(Power Take-Off. Source: Pennsylvania State University. Agricultural Safety and Health)
A power take-off (PTO) shaft transfers mechanical power from a tractor to an implement (shown above). Some PTO-driven equipment is operated from the tractor seat, but many types of farm equipment, such as elevators, grain augers, silage blowers, and so on, are operated in a stationary position, enabling an operator to leave the tractor and move in the vicinity of the implement.
A PTO shaft rotates at a speed of either 540 rpm (9 rotations per second) or 1,000 rpm (16.6 rotations per second). At these speeds, a person’s limb can be pulled into and wrapped around a PTO stub or driveline shaft several times before the person, even a person with extremely fast reflexes, can react. The fast rotation speed, operator error, and lack of proper guarding make PTOs a persistent hazard on farms and ranches.
Injuries that can be sustained from PTO incidents include severe contusion, cuts, spinal and neck injuries, dislocations, broken bones, and scalping. Some incidents can result in fatalities.
The main PTO hazards involve the PTO stub and driveline.
The tractor’s stub output shaft, referred to as a PTO stub, transfers power from the tractor through a drive shaft to the implement or PTO-driven machine. The PTO stub rotates at rate of 540 or 1,000 rpm, and most incidents involving the PTO stub are entanglement incidents.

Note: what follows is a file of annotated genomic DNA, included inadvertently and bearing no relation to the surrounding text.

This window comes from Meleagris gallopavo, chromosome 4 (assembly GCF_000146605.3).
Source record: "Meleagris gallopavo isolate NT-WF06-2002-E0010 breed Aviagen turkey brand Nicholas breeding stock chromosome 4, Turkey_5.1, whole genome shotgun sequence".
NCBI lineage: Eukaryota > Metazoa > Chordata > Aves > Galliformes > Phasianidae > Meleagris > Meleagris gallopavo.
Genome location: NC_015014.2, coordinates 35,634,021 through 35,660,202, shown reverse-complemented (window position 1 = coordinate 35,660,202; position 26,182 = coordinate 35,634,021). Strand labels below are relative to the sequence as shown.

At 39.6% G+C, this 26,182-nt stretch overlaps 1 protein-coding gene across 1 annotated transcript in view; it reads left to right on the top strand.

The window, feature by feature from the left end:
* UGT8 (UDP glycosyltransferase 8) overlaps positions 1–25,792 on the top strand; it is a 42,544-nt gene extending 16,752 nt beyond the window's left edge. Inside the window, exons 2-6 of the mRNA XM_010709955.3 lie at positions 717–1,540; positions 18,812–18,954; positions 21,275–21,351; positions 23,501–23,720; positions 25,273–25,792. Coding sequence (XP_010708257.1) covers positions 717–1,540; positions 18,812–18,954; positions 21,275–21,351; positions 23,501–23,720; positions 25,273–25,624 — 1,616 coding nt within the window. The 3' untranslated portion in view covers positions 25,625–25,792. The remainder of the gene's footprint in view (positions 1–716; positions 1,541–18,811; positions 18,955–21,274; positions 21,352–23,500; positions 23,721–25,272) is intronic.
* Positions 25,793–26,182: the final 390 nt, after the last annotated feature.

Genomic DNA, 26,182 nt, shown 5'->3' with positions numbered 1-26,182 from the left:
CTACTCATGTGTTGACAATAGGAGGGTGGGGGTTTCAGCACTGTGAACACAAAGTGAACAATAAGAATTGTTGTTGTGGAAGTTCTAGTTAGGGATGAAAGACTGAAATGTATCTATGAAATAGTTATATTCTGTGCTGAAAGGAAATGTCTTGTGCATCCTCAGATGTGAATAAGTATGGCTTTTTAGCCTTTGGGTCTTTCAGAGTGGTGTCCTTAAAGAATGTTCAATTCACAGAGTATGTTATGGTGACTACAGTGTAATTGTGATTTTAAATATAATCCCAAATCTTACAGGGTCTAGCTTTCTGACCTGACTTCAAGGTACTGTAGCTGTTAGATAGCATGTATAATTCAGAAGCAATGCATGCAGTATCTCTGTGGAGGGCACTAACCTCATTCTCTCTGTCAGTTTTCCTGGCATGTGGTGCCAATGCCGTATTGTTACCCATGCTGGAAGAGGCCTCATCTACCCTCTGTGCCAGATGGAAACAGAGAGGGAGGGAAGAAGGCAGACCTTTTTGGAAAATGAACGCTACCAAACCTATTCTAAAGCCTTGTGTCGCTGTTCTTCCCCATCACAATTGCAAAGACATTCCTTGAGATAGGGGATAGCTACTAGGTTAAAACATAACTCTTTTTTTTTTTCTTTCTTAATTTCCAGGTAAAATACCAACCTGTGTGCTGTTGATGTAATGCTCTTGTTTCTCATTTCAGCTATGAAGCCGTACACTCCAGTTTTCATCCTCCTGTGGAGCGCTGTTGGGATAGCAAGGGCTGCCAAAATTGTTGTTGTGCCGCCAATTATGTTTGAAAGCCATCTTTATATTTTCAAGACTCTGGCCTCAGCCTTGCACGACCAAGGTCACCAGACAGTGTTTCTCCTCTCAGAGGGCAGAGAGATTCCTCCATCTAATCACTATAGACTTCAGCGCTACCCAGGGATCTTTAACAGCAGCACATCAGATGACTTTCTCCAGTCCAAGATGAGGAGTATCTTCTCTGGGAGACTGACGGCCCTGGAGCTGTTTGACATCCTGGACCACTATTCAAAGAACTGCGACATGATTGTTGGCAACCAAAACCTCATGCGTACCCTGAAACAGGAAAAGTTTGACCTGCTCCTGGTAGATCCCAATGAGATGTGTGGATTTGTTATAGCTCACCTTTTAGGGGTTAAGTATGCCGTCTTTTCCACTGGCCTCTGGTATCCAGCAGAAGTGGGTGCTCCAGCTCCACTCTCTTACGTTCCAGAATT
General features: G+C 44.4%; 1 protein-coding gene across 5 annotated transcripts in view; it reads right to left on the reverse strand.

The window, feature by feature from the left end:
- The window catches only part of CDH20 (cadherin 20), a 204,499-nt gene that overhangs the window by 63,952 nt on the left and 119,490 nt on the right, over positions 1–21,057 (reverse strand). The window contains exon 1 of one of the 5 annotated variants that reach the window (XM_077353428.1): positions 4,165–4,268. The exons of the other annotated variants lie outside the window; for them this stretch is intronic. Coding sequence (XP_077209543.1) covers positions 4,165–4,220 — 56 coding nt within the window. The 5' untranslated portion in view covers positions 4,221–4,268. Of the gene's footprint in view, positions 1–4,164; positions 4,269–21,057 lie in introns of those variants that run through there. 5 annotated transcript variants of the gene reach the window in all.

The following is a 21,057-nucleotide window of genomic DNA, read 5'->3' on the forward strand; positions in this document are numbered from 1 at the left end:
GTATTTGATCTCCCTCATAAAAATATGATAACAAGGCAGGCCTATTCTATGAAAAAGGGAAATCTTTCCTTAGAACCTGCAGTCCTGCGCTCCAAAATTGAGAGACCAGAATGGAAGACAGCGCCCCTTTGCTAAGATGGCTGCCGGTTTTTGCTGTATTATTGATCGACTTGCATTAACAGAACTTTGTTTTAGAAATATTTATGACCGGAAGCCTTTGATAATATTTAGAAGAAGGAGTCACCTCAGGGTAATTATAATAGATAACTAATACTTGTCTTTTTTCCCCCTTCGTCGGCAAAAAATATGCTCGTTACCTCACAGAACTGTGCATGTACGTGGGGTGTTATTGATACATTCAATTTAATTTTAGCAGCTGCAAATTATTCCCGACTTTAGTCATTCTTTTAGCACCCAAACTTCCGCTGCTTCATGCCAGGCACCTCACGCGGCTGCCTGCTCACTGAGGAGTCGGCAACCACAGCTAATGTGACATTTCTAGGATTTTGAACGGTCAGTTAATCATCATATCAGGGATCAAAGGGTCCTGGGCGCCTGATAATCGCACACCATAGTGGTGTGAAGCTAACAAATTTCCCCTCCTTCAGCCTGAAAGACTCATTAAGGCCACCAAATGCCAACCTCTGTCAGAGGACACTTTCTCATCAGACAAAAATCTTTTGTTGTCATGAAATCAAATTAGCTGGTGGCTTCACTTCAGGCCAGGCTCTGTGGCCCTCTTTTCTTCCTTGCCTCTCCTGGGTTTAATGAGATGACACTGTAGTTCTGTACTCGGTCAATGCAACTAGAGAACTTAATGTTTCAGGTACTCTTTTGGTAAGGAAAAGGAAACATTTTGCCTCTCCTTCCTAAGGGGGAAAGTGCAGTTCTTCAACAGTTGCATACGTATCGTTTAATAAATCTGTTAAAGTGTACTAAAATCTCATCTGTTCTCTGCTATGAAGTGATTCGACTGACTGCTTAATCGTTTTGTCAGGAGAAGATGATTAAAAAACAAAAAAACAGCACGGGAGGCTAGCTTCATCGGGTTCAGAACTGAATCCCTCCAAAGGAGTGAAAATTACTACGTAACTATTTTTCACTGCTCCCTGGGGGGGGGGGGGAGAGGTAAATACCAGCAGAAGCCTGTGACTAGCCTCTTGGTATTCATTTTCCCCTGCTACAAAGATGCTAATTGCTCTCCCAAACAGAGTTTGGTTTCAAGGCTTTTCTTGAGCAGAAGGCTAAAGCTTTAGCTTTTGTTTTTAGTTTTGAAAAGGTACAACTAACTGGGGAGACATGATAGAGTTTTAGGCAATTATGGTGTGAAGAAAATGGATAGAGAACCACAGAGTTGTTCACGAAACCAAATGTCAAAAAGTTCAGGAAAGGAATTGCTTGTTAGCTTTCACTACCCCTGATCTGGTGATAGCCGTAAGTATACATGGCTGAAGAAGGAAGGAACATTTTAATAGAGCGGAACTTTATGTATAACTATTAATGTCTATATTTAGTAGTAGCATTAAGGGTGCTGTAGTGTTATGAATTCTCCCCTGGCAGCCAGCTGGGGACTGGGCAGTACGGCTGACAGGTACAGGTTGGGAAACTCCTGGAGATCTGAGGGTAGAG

Entanglement incidents can occur when the operator is unaware that the PTO clutch is engaged, when the operator does not understand the dangers of the spinning PTO stub, or when the operator deliberately works close to an unguarded stub shaft that is in motion. Clothing, such as a pant leg, shoelace, thread from a jacket, and so on, is easily caught by the spinning shaft. Once caught, both the clothing and the wearer can quickly wrap around the stub shaft.
A PTO driveline or implement input driveline (IID) is the part of the implement drive shaft that connects to the tractor. When unguarded, the entire shaft of the driveline is considered a wrap-point hazard. Some drivelines have guards covering the straight part of the shaft, leaving the universal joints, PTO coupling, and the rear connector, or implement input connection (IIC), as wrap-point hazards. Clothing can catch on and wrap around the driveline. When clothing is caught on the driveline, the tension on the clothing from the driveline pulls the person toward and around the shaft. When a person caught in the driveline instinctively tries to pull away from wrap hazard, he or she actually creates a tighter wrap.